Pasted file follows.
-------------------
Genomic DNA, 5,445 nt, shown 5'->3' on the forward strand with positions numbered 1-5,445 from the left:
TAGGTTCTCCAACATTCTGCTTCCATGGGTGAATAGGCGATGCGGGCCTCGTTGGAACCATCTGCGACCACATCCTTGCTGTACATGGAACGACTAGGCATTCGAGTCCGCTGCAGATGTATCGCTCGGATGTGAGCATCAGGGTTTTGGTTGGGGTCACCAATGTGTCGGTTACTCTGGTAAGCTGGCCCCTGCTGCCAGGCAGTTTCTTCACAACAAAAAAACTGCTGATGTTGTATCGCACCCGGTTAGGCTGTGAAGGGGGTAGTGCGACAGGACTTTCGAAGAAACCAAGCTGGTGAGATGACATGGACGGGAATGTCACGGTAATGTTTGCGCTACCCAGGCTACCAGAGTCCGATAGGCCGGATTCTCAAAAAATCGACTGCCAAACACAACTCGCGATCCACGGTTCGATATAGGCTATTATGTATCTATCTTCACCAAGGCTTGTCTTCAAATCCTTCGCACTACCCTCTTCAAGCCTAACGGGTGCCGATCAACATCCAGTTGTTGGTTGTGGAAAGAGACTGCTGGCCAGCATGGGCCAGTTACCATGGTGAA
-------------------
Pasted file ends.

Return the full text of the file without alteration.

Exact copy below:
Genomic DNA, 5,445 nt, shown 5'->3' on the forward strand with positions numbered 1-5,445 from the left:
TAGGTTCTCCAACATTCTGCTTCCATGGGTGAATAGGCGATGCGGGCCTCGTTGGAACCATCTGCGACCACATCCTTGCTGTACATGGAACGACTAGGCATTCGAGTCCGCTGCAGATGTATCGCTCGGATGTGAGCATCAGGGTTTTGGTTGGGGTCACCAATGTGTCGGTTACTCTGGTAAGCTGGCCCCTGCTGCCAGGCAGTTTCTTCACAACAAAAAAACTGCTGATGTTGTATCGCACCCGGTTAGGCTGTGAAGGGGGTAGTGCGACAGGACTTTCGAAGAAACCAAGCTGGTGAGATGACATGGACGGGAATGTCACGGTAATGTTTGCGCTACCCAGGCTACCAGAGTCCGATAGGCCGGATTCTCAAAAAATCGACTGCCAAACACAACTCGCGATCCACGGTTCGATATAGGCTATTATGTATCTATCTTCACCAAGGCTTGTCTTCAAATCCTTCGCACTACCCTCTTCAAGCCTAACGGGTGCCGATCAACATCCAGTTGTTGGTTGTGGAAAGAGACTGCTGGCCAGCATGGGCCAGTTACCATGGTGAA